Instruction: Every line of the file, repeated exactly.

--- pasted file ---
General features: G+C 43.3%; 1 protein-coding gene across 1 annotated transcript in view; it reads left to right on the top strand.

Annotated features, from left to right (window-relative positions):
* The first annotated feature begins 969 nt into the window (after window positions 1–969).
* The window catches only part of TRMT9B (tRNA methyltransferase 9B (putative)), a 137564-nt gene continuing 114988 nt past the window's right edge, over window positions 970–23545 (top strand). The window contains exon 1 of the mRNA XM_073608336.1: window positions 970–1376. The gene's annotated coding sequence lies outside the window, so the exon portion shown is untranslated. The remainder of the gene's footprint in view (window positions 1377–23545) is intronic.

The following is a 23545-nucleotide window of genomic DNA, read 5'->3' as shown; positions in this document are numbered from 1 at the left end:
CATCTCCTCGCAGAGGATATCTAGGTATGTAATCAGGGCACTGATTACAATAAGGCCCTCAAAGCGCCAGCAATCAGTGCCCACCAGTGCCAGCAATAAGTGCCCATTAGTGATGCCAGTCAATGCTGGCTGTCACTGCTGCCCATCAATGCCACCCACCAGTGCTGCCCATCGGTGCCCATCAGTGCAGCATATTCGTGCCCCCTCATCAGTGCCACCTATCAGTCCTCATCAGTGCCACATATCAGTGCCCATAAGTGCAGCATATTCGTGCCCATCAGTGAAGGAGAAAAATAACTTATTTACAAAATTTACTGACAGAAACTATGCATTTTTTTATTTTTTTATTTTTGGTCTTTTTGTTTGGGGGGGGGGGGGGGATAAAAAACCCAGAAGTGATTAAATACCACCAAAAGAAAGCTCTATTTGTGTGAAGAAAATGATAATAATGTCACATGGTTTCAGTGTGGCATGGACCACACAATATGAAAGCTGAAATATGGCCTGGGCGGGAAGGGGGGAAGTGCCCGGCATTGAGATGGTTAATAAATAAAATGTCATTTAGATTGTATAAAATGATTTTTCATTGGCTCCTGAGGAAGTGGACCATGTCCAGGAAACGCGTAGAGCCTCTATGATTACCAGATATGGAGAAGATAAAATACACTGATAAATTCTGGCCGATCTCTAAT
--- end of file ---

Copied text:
General features: G+C 43.3%; 1 protein-coding gene across 1 annotated transcript in view; it reads left to right on the top strand.

Annotated features, from left to right (window-relative positions):
* The first annotated feature begins 969 nt into the window (after window positions 1–969).
* The window catches only part of TRMT9B (tRNA methyltransferase 9B (putative)), a 137564-nt gene continuing 114988 nt past the window's right edge, over window positions 970–23545 (top strand). The window contains exon 1 of the mRNA XM_073608336.1: window positions 970–1376. The gene's annotated coding sequence lies outside the window, so the exon portion shown is untranslated. The remainder of the gene's footprint in view (window positions 1377–23545) is intronic.

The following is a 23545-nucleotide window of genomic DNA, read 5'->3' as shown; positions in this document are numbered from 1 at the left end:
CATCTCCTCGCAGAGGATATCTAGGTATGTAATCAGGGCACTGATTACAATAAGGCCCTCAAAGCGCCAGCAATCAGTGCCCACCAGTGCCAGCAATAAGTGCCCATTAGTGATGCCAGTCAATGCTGGCTGTCACTGCTGCCCATCAATGCCACCCACCAGTGCTGCCCATCGGTGCCCATCAGTGCAGCATATTCGTGCCCCCTCATCAGTGCCACCTATCAGTCCTCATCAGTGCCACATATCAGTGCCCATAAGTGCAGCATATTCGTGCCCATCAGTGAAGGAGAAAAATAACTTATTTACAAAATTTACTGACAGAAACTATGCATTTTTTTATTTTTTTATTTTTGGTCTTTTTGTTTGGGGGGGGGGGGGGGATAAAAAACCCAGAAGTGATTAAATACCACCAAAAGAAAGCTCTATTTGTGTGAAGAAAATGATAATAATGTCACATGGTTTCAGTGTGGCATGGACCACACAATATGAAAGCTGAAATATGGCCTGGGCGGGAAGGGGGGAAGTGCCCGGCATTGAGATGGTTAATAAATAAAATGTCATTTAGATTGTATAAAATGATTTTTCATTGGCTCCTGAGGAAGTGGACCATGTCCAGGAAACGCGTAGAGCCTCTATGATTACCAGATATGGAGAAGATAAAATACACTGATAAATTCTGGCCGATCTCTAAT